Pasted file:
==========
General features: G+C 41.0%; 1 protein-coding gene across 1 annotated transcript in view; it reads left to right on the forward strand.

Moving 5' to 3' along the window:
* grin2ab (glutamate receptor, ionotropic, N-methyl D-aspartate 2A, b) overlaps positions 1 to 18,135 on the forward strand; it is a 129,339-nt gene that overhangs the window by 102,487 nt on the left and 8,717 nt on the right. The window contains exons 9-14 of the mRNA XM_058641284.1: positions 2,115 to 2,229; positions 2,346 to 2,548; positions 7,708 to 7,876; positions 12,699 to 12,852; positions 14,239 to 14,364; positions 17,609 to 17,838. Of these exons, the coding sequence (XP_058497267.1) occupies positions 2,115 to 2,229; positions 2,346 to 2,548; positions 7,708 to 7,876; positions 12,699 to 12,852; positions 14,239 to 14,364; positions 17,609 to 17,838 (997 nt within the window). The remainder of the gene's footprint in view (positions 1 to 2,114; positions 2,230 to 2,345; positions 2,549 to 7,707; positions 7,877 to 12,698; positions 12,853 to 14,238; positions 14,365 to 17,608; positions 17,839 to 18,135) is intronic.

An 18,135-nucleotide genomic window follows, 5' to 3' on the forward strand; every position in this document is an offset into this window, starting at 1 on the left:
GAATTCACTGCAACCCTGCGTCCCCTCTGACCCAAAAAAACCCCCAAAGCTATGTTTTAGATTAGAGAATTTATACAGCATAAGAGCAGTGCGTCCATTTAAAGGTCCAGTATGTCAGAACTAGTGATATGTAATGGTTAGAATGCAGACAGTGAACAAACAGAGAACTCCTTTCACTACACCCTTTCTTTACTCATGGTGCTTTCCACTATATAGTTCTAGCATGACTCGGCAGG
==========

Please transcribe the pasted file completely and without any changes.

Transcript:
General features: G+C 41.0%; 1 protein-coding gene across 1 annotated transcript in view; it reads left to right on the forward strand.

Moving 5' to 3' along the window:
* grin2ab (glutamate receptor, ionotropic, N-methyl D-aspartate 2A, b) overlaps positions 1 to 18,135 on the forward strand; it is a 129,339-nt gene that overhangs the window by 102,487 nt on the left and 8,717 nt on the right. The window contains exons 9-14 of the mRNA XM_058641284.1: positions 2,115 to 2,229; positions 2,346 to 2,548; positions 7,708 to 7,876; positions 12,699 to 12,852; positions 14,239 to 14,364; positions 17,609 to 17,838. Of these exons, the coding sequence (XP_058497267.1) occupies positions 2,115 to 2,229; positions 2,346 to 2,548; positions 7,708 to 7,876; positions 12,699 to 12,852; positions 14,239 to 14,364; positions 17,609 to 17,838 (997 nt within the window). The remainder of the gene's footprint in view (positions 1 to 2,114; positions 2,230 to 2,345; positions 2,549 to 7,707; positions 7,877 to 12,698; positions 12,853 to 14,238; positions 14,365 to 17,608; positions 17,839 to 18,135) is intronic.

An 18,135-nucleotide genomic window follows, 5' to 3' on the forward strand; every position in this document is an offset into this window, starting at 1 on the left:
GAATTCACTGCAACCCTGCGTCCCCTCTGACCCAAAAAAACCCCCAAAGCTATGTTTTAGATTAGAGAATTTATACAGCATAAGAGCAGTGCGTCCATTTAAAGGTCCAGTATGTCAGAACTAGTGATATGTAATGGTTAGAATGCAGACAGTGAACAAACAGAGAACTCCTTTCACTACACCCTTTCTTTACTCATGGTGCTTTCCACTATATAGTTCTAGCATGACTCGGCAGG